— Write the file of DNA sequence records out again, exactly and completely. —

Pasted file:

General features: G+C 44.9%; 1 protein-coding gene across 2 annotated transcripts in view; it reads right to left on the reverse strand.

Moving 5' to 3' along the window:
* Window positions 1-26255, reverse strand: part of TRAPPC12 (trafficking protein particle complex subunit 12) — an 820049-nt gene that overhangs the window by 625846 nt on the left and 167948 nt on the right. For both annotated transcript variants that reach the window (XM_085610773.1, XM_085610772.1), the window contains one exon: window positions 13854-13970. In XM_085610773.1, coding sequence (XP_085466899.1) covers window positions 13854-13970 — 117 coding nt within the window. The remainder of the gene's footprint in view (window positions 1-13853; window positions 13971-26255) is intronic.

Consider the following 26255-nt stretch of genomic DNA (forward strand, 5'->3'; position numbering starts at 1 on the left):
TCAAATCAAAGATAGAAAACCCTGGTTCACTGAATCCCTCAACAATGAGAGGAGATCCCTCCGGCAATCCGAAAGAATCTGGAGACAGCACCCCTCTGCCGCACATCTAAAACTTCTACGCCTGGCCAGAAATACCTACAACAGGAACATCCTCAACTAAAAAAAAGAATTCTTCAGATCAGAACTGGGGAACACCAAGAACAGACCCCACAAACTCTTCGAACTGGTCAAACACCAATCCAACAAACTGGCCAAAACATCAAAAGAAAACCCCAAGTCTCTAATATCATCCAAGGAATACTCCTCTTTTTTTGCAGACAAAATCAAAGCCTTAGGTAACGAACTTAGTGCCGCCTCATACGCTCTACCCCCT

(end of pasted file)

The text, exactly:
General features: G+C 44.9%; 1 protein-coding gene across 2 annotated transcripts in view; it reads right to left on the reverse strand.

Moving 5' to 3' along the window:
* Window positions 1-26255, reverse strand: part of TRAPPC12 (trafficking protein particle complex subunit 12) — an 820049-nt gene that overhangs the window by 625846 nt on the left and 167948 nt on the right. For both annotated transcript variants that reach the window (XM_085610773.1, XM_085610772.1), the window contains one exon: window positions 13854-13970. In XM_085610773.1, coding sequence (XP_085466899.1) covers window positions 13854-13970 — 117 coding nt within the window. The remainder of the gene's footprint in view (window positions 1-13853; window positions 13971-26255) is intronic.

Consider the following 26255-nt stretch of genomic DNA (forward strand, 5'->3'; position numbering starts at 1 on the left):
TCAAATCAAAGATAGAAAACCCTGGTTCACTGAATCCCTCAACAATGAGAGGAGATCCCTCCGGCAATCCGAAAGAATCTGGAGACAGCACCCCTCTGCCGCACATCTAAAACTTCTACGCCTGGCCAGAAATACCTACAACAGGAACATCCTCAACTAAAAAAAAGAATTCTTCAGATCAGAACTGGGGAACACCAAGAACAGACCCCACAAACTCTTCGAACTGGTCAAACACCAATCCAACAAACTGGCCAAAACATCAAAAGAAAACCCCAAGTCTCTAATATCATCCAAGGAATACTCCTCTTTTTTTGCAGACAAAATCAAAGCCTTAGGTAACGAACTTAGTGCCGCCTCATACGCTCTACCCCCT